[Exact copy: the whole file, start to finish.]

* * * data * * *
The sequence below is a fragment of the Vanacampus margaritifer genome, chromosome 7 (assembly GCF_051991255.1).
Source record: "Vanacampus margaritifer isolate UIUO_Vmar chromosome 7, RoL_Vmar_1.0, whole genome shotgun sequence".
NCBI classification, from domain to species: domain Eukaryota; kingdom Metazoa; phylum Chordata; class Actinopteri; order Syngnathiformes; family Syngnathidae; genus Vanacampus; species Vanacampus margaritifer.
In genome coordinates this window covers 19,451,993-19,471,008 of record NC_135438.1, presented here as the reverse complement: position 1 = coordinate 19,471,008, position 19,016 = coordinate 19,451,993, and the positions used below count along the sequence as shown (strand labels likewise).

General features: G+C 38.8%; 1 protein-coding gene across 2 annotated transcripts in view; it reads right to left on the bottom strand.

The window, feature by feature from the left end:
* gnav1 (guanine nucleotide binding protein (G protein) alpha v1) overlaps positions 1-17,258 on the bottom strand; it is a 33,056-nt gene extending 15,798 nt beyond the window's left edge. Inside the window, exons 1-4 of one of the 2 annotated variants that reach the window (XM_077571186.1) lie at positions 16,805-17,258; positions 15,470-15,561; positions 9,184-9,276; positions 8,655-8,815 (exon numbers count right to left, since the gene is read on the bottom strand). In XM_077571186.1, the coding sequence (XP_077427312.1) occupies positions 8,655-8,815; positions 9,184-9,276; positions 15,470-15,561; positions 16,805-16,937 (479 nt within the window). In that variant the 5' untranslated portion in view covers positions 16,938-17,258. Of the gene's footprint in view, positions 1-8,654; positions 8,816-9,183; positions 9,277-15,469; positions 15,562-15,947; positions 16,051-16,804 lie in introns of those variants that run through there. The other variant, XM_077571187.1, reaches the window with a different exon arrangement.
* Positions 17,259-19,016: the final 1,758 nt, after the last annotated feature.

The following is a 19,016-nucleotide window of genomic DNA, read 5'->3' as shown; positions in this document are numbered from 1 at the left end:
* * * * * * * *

The sequence below is a fragment of the Vanacampus margaritifer genome, chromosome 7 (assembly GCF_051991255.1).
Source record: "Vanacampus margaritifer isolate UIUO_Vmar chromosome 7, RoL_Vmar_1.0, whole genome shotgun sequence".
NCBI classification, from domain to species: domain Eukaryota; kingdom Metazoa; phylum Chordata; class Actinopteri; order Syngnathiformes; family Syngnathidae; genus Vanacampus; species Vanacampus margaritifer.
In genome coordinates this window covers 19,451,993-19,471,008 of record NC_135438.1, presented here as the reverse complement: position 1 = coordinate 19,471,008, position 19,016 = coordinate 19,451,993, and the positions used below count along the sequence as shown (strand labels likewise).

General features: G+C 38.8%; 1 protein-coding gene across 2 annotated transcripts in view; it reads right to left on the bottom strand.

The window, feature by feature from the left end:
* gnav1 (guanine nucleotide binding protein (G protein) alpha v1) overlaps positions 1-17,258 on the bottom strand; it is a 33,056-nt gene extending 15,798 nt beyond the window's left edge. Inside the window, exons 1-4 of one of the 2 annotated variants that reach the window (XM_077571186.1) lie at positions 16,805-17,258; positions 15,470-15,561; positions 9,184-9,276; positions 8,655-8,815 (exon numbers count right to left, since the gene is read on the bottom strand). In XM_077571186.1, the coding sequence (XP_077427312.1) occupies positions 8,655-8,815; positions 9,184-9,276; positions 15,470-15,561; positions 16,805-16,937 (479 nt within the window). In that variant the 5' untranslated portion in view covers positions 16,938-17,258. Of the gene's footprint in view, positions 1-8,654; positions 8,816-9,183; positions 9,277-15,469; positions 15,562-15,947; positions 16,051-16,804 lie in introns of those variants that run through there. The other variant, XM_077571187.1, reaches the window with a different exon arrangement.
* Positions 17,259-19,016: the final 1,758 nt, after the last annotated feature.

The following is a 19,016-nucleotide window of genomic DNA, read 5'->3' as shown; positions in this document are numbered from 1 at the left end: